Mahofon clambered down the last of the cliff-face. To his estimation, it must have been a sixty-metre drop, but with such unchanging weather, safety could be gathered through time. There is little risk or rain, he mused, otherwise these smooth rocks could have been fatal. He held a staff as he descended, a twisted green cedar intertwined with a single, smooth brown branch. It concluded, at the end, with a purple eye. As he touched the floor of the ravine, he gazed out across the new plain that stretched before him. I have merely descended the step of a giant’s staircase, he thought. It was a vast ravine, and the rocks found now in the basin were smoothed. He ran and caught up with the remainder of the group that had gathered away from the giant’s step, “retreating from the dangers of falling rock” as Mombulu had stated.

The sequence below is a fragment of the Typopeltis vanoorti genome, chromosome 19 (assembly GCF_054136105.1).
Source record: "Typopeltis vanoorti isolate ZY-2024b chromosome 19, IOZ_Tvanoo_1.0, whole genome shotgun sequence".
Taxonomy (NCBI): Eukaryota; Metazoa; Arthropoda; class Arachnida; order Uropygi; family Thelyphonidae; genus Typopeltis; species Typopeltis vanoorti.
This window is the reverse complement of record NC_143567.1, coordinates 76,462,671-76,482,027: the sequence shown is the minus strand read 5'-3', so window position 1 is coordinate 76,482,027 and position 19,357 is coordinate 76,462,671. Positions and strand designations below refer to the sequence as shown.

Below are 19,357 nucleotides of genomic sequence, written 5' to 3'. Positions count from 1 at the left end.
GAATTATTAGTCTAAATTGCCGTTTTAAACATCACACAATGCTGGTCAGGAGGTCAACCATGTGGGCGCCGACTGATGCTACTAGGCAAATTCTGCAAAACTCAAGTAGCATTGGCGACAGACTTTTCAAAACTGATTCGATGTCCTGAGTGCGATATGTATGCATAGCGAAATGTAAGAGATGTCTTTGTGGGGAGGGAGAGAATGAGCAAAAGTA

The troop began to erect a camp. Several tents crafted from a rough hide were placed on polls high, and pegged down. The fall of Dulkatra’s hammer could be heard amidst the general chatter that had gathered from the others, and, of course, the incessant wind. He was pressing the pegs into the ghastly ground. The sun set behind them as others ventured to collect wood. Its final rays were snuffed out by the step they had taken, and a pile of tortured wood was formed at the center, now in almost complete darkness. Mombulu called Mahofon over, and requested a flame from his staff. Unlike Cescar’s own staff, Mahofon’s blinked now with the request uttered. Mombulu stared somewhat worriedly at the staff – he often wondered if it could feel.
Mahofon strolled up to the firewood, and with a small utterance of his own, the dead wood spluttered into new life. Flames licked the heavens and embers danced among the dark expanses before falling back to the brown soil. He retreated somewhat, and sat on the outskirts of the flickering light. The exhaustion of the day caught up to him now; his legs almost collapsed under the aches of marching.